Ad fraud will draw out AUD$1 billion (US$738 million) from the Australian ad industry in 2020, equating to nearly one-third of the country's total digital ad spend, according to a report by cybersecurity firm Cheq.
The 27% fraud rate has risen significantly since the onset of the Covid-19 pandemic, the report finds. During the peak of the pandemic between April and June, click-fraud rates in Australia jumped from 18% to 28% as fraudsters looked to take advantage of lowered defences.
Click fraud has been particularly prevalent in small business sectors in Australia including online electricians, where 61% of clicks were fraudulent at the height of Covid-19; pest control business advertising, where 35% of clicks were invalid clicks; and plumbing services, which incured 34% invalid clicks.
The report also discovered a resurgence in affiliate marketing fraud in Australia, which is the fourth biggest spender in the world on affiliate marketing. Globally, affiliate marketing fraud accounted for 9% of the total US$15 billion sector in 2020.
The rise in fraud levels comes as digital ad spend will reach AUD$3.7 billion (US$2.73 billion) in Australia by the end of 2020, the report finds. As ad spend has shifted online, fraudsters have followed.
The findings are part of a global study undertaken by Cheq together with economist Roberto Cavazos, a professor at the University of Baltimore. The study combined economic analysis, Cheq data on trillions of transactions made monthly across thousands of online businesses, and industry interviews.
Globally, it found that marketers will lose $35 billion to ad fraud this year, up 17% year over year. The cost of ad fraud equates to 11% of the world's total digital ad spend, estimated at $333 billion in 2020. According to the figures, digital ad fraud will in 2020 overtake money lost to credit card fraud, estimated to amount to $27 million of a $3.32 trillion industry.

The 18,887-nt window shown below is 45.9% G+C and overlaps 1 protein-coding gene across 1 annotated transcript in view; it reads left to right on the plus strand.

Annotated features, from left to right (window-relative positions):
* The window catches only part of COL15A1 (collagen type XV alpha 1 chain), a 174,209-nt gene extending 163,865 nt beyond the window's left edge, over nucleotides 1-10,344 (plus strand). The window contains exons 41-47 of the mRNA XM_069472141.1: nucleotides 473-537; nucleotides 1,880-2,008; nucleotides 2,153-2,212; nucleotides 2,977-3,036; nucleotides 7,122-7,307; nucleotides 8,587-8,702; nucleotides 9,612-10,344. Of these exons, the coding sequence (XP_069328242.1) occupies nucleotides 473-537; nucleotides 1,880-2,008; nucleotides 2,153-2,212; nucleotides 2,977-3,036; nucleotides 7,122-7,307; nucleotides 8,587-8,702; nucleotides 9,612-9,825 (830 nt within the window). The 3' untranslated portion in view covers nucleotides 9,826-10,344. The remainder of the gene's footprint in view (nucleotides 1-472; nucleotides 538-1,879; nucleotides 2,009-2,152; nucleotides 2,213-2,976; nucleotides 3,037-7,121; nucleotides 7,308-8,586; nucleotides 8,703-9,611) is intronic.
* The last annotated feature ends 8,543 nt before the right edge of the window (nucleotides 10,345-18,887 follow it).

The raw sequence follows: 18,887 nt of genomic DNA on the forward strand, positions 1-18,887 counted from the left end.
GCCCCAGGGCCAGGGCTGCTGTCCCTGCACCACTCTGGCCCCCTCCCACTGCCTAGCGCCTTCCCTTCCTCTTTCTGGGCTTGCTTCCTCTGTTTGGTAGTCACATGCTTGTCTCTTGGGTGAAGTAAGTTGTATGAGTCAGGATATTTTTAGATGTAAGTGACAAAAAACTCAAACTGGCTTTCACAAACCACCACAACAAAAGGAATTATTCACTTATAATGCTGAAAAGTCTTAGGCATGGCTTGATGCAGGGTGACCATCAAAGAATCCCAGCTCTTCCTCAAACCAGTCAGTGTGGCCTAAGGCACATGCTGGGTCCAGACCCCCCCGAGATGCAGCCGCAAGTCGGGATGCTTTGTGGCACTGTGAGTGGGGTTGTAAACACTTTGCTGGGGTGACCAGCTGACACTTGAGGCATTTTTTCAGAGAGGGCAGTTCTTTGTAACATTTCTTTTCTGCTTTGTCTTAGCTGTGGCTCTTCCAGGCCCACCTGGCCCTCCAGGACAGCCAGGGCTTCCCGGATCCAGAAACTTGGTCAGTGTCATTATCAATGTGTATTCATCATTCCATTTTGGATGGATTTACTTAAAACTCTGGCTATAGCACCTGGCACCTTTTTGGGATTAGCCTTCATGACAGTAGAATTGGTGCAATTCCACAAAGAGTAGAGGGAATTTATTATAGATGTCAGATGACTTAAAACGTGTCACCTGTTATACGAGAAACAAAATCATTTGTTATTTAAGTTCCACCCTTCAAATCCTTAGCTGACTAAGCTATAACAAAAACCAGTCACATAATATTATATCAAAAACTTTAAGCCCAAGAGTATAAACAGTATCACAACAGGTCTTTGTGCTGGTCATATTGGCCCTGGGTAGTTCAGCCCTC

Professor Cavazos said of the findings: "Fraud is inevitable in any sector, however, the level of ad fraud is now staggering. The digital advertising sector has the unwelcome distinction of having higher fraud rates than multi-trillion-dollar sectors including healthcare, credit, and insurance. Though there has been much industry progress to stamp out fraud in digital advertising, the systemic complexity, competing interests, and sophistication of attacks particularly during a recession, have made the ecosystem a breeding ground for bad actors."
The Audited Media Association of Australia’s (AMAA) Media Trust Report for 2019 found that both ad fraud and non-human traffic are still the biggest concerns among marketers and agencies.
Australia's Competition and Consumer Commission launched an inquiry into the adtech supply chain earlier this year. In the Issues Paper, the ACCC noted that lack of transparency in the supply chain had been raised as a concern: "Opacity may arise due to the growing complexity and number of suppliers and services involved in the ad tech supply chain and the ‘black box’ nature of some parts of the ad tech supply chain."